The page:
Music Masterpiece-woodmam

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It was winter in Vienna, and the wind from the Alps was sharp as a knife.

  That night, Schubert (1797-1828) came home from practicing the piano in the small school. Schubert was very poor, and his family did not have a piano, so he had to go to the small school every day to practice. As he walked along the silent road, he heard only the wind and saw only the streetlights flickering, and the night-covered street looked somewhat miserable. When he passed a thrift store, Schubert suddenly saw a little boy. Schubert knew this little boy, he studied music with himself, and himself, is a poor boy, even poorer than himself. So late at night, the boy did not go home, still standing in the cold street what? Schubert saw at a glance what the boy was holding, it was a book and an old dress. Schubert immediately understood that the boy was to sell these two things, but the station has not been sold so far. Who would buy a too worn clothes and an old book of little use? Childhood Schubert also had such an experience and state of mind. He knew what it was like.

  Schubert looked at the little boy. The little boy was looking up, and his gaze, full of melancholy and helplessness, met his gaze, and he saw that the child's eyes were filled with tears. The silent street, the heavy night and the bleak cold wind engulfed them both.

  Schubert bent down and dug through his coat pockets, pulling out all the money he had. Unfortunately there weren't many gulden. Schubert was a poor musician, his compositions did not sell for much money, so he had to make a living by teaching music. He himself did not even have a coat, so he had to share one with his companions, and whoever went out on business had to wear it. Sometimes he didn't even have money to buy paper, and more than once he said, "If I had money to buy paper, I could compose every day!" He was indeed famously poor.

  Schubert shook his head inexorably, handed those gulden to the little boy, and said to the child, "Sell that book to the teacher!" Saying so, he patted the child on the shoulder.

  The boy looked at the money in his hand, and he knew that the book was not worth that much guilders. He looked at Schubert again, unable to speak for a moment.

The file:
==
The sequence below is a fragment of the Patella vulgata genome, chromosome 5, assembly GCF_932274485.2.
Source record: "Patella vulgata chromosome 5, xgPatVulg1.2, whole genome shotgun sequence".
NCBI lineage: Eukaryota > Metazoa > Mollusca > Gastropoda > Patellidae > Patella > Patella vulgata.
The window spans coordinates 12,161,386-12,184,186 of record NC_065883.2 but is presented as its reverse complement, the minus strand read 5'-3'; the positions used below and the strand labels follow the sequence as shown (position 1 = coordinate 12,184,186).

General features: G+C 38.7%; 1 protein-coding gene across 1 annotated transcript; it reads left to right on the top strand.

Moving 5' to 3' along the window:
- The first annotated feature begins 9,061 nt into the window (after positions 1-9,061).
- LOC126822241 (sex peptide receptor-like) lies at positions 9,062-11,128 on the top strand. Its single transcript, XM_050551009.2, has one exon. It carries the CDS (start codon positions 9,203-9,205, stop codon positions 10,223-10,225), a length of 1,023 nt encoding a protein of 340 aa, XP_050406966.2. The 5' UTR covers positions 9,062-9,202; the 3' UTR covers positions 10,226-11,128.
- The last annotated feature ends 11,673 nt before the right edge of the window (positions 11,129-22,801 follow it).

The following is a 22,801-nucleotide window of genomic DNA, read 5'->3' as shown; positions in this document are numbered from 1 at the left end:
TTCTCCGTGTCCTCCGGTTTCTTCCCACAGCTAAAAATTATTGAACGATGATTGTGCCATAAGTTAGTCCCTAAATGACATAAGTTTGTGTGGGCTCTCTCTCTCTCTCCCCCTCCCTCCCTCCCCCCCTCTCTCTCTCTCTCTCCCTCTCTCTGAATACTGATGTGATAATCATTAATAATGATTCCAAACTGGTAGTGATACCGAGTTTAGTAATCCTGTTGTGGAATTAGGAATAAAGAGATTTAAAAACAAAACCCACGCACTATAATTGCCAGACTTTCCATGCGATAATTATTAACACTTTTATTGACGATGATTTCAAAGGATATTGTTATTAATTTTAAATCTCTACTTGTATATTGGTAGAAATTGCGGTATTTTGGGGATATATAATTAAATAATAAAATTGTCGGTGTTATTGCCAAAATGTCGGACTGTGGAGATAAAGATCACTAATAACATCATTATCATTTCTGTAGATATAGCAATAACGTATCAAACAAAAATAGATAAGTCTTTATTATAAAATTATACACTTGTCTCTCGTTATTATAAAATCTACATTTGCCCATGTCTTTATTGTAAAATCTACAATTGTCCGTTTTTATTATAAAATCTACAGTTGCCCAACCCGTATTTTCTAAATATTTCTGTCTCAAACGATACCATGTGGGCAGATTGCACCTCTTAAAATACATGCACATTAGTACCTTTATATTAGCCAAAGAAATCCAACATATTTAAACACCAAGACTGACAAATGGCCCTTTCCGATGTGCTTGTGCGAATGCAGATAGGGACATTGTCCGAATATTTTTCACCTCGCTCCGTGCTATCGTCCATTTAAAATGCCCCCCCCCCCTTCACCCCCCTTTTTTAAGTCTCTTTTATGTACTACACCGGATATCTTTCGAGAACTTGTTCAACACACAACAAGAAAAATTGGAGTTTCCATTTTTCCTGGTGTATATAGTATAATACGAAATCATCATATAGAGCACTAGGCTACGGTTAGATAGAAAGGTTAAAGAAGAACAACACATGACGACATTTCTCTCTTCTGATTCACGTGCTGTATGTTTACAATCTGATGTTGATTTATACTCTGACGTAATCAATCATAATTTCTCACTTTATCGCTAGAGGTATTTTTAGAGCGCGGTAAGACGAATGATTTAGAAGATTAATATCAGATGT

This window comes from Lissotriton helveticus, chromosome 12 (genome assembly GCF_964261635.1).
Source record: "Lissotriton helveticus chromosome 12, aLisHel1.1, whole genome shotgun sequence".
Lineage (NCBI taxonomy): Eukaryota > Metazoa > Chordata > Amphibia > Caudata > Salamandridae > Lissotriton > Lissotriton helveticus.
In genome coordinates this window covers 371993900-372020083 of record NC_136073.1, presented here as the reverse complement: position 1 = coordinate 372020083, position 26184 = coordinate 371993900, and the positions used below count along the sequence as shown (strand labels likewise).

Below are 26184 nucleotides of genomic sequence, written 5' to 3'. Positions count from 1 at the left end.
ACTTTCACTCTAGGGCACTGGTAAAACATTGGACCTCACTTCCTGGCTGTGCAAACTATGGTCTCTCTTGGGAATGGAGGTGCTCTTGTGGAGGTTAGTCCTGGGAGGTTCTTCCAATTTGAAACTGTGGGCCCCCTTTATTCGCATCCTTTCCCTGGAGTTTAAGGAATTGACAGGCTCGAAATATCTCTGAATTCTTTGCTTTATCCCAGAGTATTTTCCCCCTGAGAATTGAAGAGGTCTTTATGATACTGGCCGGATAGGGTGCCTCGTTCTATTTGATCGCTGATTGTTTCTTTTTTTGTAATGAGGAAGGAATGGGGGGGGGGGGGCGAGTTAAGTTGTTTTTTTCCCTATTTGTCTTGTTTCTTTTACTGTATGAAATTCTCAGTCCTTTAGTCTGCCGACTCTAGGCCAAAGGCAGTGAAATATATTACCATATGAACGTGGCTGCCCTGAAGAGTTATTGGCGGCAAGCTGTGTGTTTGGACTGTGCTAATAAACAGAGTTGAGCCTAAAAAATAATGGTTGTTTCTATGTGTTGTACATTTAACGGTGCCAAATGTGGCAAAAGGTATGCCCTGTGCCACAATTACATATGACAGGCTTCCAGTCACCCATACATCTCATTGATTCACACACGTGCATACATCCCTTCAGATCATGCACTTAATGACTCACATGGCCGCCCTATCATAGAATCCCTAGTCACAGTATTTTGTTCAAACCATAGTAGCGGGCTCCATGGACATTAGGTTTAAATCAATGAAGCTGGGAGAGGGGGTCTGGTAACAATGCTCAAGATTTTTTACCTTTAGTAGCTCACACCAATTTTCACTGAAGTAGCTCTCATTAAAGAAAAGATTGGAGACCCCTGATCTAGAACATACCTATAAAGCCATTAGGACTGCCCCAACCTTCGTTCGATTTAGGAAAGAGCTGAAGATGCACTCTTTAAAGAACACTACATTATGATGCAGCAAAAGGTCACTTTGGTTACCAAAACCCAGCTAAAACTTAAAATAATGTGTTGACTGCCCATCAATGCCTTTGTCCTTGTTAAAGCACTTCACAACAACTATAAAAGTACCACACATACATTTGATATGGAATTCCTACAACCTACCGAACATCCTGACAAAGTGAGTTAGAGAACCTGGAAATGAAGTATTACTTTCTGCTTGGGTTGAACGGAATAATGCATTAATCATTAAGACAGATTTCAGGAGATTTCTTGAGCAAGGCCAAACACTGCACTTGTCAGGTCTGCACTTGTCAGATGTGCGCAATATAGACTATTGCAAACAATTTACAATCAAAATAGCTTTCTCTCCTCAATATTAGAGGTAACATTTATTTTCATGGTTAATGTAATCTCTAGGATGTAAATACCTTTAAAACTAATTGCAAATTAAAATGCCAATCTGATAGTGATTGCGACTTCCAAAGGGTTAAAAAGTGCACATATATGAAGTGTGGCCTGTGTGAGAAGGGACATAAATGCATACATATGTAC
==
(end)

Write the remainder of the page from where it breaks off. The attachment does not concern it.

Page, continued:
Schubert reassured the boy: "Go home, it's late." The boy turned and ran away, the cold wind lifting his lapels, like a bird flapping its wings of joy. He soon turned back to Schubert and shouted, "Thank you, teacher!" Schubert watched the child run and keep waving back at himself until the child's figure disappeared deep into the foggy side streets. Schubert was also going home, and as he walked, he casually looked through the old book. Suddenly, he came across a poem in the book and was immediately captivated, unable to help but stand under the streetlight and read it carefully.

  The young man saw the red rose.

  The red roses in the wilderness

  How delicate and beautiful.

  He rushed to see them.

  And in his heart he praised

  Rose, rose, rose

  The red rose of the field.

  The young man said I'll pick you back.

  The red rose of the field.

  The rose says I'll sting you

  So that you will never forget.

  I mustn't promise you!

  Roses, roses, red roses in the field.

  Rough boys pluck.

  The red rose of the field.

  The rose stings his hand.

  No use sighing with grief.

  He had to let him destroy them.

  Roses, roses, roses

  The red rose of the field.

  This is Goethe's poem "The Wild Rose". Somehow, the cold wind and the dark night suddenly ceased to exist, and even the world around him ceased to exist, and there was only the wild rose in full bloom before Schubert's eyes. He seemed to smell the rich fragrance of wild roses, and saw the figure of a naughty child ...... a fresh and friendly melody, just from the heavy night, from the pale night sky, from the cold night wind floating, in Schubert's heart like a flower ripple. His heart was filled with fragrance and the day's starlight. Schubert quickened his pace and walked toward home, walking, wrapped up in the excitement of the melody, could not help but run, flew home, immediately picked up a pen and pentameter, and wrote down this wonderful melody.